Nikon and Hasselblad. Throughout the years, Nikon earned their reputation from their flash system, while Canon earned their reputation through their fast auto focus system. Generally speaking, you’d see more portrait photographers shooting Nikon and more sports photographers shooting Canon. Being a wedding photographer is smack dab in the middle, technically speaking. So it’s a pretty even split between wedding photographers. These days, with technology improving rapidly, I don’t see a huge advantage of one over the other. My favorite cameras to shoot are my Hasselbad 500C (square format film camera) and my Hasselbad XPanII (rangefinder panoramic 35mm film camera). I love the way they allow me to see.

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What is your dream location to shoot a wedding?

I am fortunate that I experienced my dream location when I photographed a wedding atop Aspen Mountain in Colorado. And now I look forward to my next mountain top!

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If you could shoot any celebrity wedding (past, present or future), who would be the lucky couple?

Tim Ferris (Podcast celebrity and Author) and whoever his lucky bride is. No doubt. Simply because he is awesome and an inspiration. And I’m sure he’d be a BLAST to work with. Tim: you reading this?!

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What’s the biggest lesson you’ve learned, and would pass along to other new wedding photographers just getting started?

I’d say the biggest lesson I’ve learned is: Plan, Plan, Plan so you can Wing It, Wing It, Wing It. I will literally absorb myself with the details of a wedding prior to shooting. I’ll try to remember as many names and relations as possible, memorize the timeline with all its intricacies, etc. And then the day of, just go with the flow. I compare my plan to a map. I can go off the trail to see the view any time as long as I know how and when to get back on the trail.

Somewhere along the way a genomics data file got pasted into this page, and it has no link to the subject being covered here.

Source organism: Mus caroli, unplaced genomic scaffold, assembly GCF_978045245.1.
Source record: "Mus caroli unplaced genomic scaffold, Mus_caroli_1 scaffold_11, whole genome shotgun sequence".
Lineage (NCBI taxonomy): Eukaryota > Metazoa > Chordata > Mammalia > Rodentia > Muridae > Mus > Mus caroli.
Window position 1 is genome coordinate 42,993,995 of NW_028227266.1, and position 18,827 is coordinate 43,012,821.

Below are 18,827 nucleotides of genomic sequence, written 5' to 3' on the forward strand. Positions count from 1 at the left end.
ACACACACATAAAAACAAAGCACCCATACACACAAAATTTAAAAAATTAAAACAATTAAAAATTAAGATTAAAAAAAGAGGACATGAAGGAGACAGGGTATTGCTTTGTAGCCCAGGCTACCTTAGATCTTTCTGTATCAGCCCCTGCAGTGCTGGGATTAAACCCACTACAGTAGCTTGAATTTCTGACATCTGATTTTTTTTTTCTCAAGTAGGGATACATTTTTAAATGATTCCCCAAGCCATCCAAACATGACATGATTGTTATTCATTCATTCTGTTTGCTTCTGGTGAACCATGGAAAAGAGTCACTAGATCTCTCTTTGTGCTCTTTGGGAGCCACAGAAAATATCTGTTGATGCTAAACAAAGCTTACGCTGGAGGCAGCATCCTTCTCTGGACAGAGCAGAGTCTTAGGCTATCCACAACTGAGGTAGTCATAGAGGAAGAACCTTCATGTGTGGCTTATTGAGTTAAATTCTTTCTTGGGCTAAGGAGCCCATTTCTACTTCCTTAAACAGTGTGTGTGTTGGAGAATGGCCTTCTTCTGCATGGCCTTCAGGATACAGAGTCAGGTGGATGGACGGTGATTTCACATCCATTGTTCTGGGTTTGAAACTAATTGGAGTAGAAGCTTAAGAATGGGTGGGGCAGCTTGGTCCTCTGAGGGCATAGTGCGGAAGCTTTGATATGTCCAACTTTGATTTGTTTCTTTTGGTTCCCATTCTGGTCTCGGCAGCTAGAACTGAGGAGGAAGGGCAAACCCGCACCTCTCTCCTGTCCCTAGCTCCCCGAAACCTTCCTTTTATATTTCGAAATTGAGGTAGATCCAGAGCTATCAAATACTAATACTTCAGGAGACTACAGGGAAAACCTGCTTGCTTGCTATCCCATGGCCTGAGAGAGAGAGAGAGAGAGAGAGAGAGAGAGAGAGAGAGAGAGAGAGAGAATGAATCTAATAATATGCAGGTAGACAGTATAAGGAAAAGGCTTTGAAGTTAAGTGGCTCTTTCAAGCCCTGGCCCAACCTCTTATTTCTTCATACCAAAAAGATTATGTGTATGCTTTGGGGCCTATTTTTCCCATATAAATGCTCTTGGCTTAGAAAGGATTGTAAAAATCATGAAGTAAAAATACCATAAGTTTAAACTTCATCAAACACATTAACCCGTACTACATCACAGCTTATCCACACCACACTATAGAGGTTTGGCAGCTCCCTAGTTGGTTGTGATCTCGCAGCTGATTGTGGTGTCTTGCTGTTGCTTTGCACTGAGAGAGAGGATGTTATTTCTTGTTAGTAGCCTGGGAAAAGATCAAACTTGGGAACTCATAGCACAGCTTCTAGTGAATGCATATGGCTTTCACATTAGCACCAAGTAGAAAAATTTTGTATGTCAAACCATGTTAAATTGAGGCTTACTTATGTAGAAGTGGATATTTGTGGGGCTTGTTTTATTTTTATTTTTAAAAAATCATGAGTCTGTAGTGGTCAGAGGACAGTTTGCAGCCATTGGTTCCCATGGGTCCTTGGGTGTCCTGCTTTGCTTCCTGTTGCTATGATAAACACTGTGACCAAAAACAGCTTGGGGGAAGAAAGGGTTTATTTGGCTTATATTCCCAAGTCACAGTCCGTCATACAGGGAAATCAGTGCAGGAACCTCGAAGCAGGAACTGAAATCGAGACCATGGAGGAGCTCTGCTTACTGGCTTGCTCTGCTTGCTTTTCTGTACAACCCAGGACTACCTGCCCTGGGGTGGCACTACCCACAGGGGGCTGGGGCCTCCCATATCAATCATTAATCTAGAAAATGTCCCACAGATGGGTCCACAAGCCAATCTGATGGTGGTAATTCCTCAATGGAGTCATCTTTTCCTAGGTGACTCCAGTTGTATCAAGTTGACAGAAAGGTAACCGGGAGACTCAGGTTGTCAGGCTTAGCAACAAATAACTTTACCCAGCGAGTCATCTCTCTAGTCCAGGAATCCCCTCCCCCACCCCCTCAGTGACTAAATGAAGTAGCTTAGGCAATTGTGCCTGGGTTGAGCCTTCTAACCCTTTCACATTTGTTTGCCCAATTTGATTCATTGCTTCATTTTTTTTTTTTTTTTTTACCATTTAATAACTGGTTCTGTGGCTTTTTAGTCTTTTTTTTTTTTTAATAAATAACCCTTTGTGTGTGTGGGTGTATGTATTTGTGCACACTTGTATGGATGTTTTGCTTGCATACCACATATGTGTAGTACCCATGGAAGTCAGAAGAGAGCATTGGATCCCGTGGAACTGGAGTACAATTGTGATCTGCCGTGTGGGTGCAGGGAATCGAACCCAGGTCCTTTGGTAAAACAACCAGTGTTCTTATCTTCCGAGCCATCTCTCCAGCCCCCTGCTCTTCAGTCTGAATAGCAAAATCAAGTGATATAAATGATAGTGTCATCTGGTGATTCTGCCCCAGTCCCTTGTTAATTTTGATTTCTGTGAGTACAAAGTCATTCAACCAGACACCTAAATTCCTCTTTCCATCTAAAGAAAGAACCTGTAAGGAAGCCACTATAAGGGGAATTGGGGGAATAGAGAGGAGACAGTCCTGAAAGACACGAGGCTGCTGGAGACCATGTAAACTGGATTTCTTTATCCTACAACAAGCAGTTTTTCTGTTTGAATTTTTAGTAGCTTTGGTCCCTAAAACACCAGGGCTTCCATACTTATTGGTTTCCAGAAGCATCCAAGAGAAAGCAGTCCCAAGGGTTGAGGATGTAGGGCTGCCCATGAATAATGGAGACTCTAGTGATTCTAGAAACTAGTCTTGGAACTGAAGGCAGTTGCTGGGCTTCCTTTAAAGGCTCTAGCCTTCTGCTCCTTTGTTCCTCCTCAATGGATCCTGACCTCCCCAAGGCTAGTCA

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What tips or advice can you give to couples who are looking to hire a photographer to cover their big day?

I recently wrote two blog posts on the subject of choosing a wedding photographer (here and here). The best pieces of advice I can give are first, be objective when looking at web sites; does the photographer show complete weddings from beginning to end? I believe it’s important that you not base your thoughts on limited subject matter (ie, just romantic photos and bouquets); your wedding or event is much more than that, so it’s important that you see all aspects of our work, from details to dancing, and everywhere in-between. Also, try to look past the design of web sites and truly see the actual pictures. Consider the site design as the “frame:” what’s important is what’s inside. Look closely at the photos: are they properly exposed, or are they very light or dark? Can you see the detail in the white wedding dress, or are the whites often blown out? Although we all have our own artistic styles, you want to select a photographer who is also a technician and can work in virtually any and every lighting condition. I also believe it’s important to meet with the photographer(s) you are considering in person (Skype if this is not possible). You’ll work with your photographer the longest and closest of all of your vendors – so personality is important!

Dana-Siles

Thanks Dana! For more information about Dana Siles Photographer, please visit her WeddingLovely Vendor Guide profile or head straight to her website.

Do you have any questions or comments for Dana? Add them to the comments below!